[Copenhagen], ?the Private Press of Christian VI [1731; title dated 1732].
4to. [ii], p.
Late 19th-century green cloth-backed boards (small stains), gilt-lettered title label on the front board.
Danneskiold-Samsøe, Christian, greve. 1702-1728.
Verzeichnüs Derer Sachen, welche sich in denen Schrancken des…Christian Dannesckiolds. Copenhagen, the Private Press of Christian VI 1731. 4to. [i], p.
Ad I-II: Only Editions, THE SALE CATALOGS OF THE NOBLE’S FINE ART COLLECTION AND CURIOSITY CABINET. The French catalog was aimed at the international market to the west and south and the German at northern and eastern European buyers. The auction took place in early January 1732.
Divided into four sections, the contents of the two editions are the same — things preceding images. The first roughly four hundred lots describe his Wunderkammer, here organized in two parts. Naturalia and artificialia figure in both, and, apparently, they are listed according to the spaces in which they were displayed: the first group numbered one to one hundred eighty-one and then “Rarities in Another Room” with fresh numeration (one to two hundred). The materials include textiles, gems, minerals, metals, shells, coral, exotic woods, crystal, ceramics, pottery, enamel, lacquer, ivory, glass…. Of ancient and modern manufacture, the objects come from Greenland, Russia, Turkey, the Americas, Africa, the Far East and right around the corner.
Clearly, fascination with the strange and magnificent propelled the count’s acquisitions. Weapons, ancient marble sculpture, pagan charms, ivory carvings, gem encrusted goblets, an assaying touchstone, rings (some with Arabic inscriptions), palm manuscripts, mosaics, carved wax (battles to saints), paintings on glass and wood and copper, a human fetus, nesting drinking vessels, a set of six grave diggers. You get the picture. And, yes, the obligatory unicorn horns (four), flying fish, whale penis, exotic insects, runes, ostrich egg. Enough with the fun!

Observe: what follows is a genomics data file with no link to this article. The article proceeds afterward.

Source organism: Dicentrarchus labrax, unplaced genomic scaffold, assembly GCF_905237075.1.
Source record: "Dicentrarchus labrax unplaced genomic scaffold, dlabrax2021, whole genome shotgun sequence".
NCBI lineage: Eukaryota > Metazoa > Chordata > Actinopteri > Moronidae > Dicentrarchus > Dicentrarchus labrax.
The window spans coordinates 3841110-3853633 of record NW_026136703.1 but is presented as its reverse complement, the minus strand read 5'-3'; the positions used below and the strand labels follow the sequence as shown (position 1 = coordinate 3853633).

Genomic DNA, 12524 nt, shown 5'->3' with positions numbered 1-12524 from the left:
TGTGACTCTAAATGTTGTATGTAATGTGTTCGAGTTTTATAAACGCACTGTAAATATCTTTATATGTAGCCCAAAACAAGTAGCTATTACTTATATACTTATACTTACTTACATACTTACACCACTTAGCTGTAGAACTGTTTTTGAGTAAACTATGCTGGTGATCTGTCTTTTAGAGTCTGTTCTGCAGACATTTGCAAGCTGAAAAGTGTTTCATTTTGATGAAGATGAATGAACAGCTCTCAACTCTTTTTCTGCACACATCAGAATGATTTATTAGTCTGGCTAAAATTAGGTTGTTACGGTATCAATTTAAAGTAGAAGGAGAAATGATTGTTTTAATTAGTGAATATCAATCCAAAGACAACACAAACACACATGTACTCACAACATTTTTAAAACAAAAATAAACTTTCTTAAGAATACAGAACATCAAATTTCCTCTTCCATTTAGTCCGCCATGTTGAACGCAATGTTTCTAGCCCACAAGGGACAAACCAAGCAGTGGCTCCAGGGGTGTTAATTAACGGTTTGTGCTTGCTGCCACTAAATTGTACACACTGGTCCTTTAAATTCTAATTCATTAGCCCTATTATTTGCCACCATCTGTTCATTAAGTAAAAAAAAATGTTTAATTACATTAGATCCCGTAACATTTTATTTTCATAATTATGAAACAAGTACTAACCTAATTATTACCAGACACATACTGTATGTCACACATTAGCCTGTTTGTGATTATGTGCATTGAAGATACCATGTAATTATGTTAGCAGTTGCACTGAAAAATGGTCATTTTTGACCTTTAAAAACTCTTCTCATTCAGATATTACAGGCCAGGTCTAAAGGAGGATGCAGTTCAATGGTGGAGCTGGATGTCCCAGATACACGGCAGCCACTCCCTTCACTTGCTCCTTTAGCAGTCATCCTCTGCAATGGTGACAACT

His three hundred sixty-seven paintings (so numbered) were described by the court painter, Hendrik Krock, and the keeper of the Holstein gallery, Georg Saleman. These works are of two types and are handled differently. The two hundred larger, more important pieces, nearly all signed, have their dimensions given, while the smaller, more frequently anonymous pictures, are treated more summarily. In keeping with his time, Danneskiold emphasized Dutch Golden Age canvasses by Van Dyck, Rubens, Ruisdael, Rembrandt, et al., but, atypical for a northern collector, he also bought Italian painters of the 15th to 18th centuries (and their northern imitators). Among these are Titian, Bassano, Palma, Cignani, Sebastiano Bombelli, Niccolò Cassana and Johann Carl Loth. In the final section, I note two or three Dürers, a couple of portraits of Erasmus and a few sculptures.
Before being bound up together, these two catalogs had independent lives, as evidenced by their different stab hole positions. Two libraries seem to hold both editions (Copenhagen KB, Paris BnF), and one only the German (Getty). Neither was known to Murray, Balsiger or UCBA. Both booklets are in good condition.
¶Ad I: Lugt, Répertoire des catalogues des ventes I: 418 (uncharacteristically inaccurate); Loh, Internationale Bibliographie der Antiquariats-, Auktions- und Kunstkataloge. Sonderband 7: 206 (I read all of the first seven volumes).
Ad II: Bruun, Bibliotheca danica I: 1109.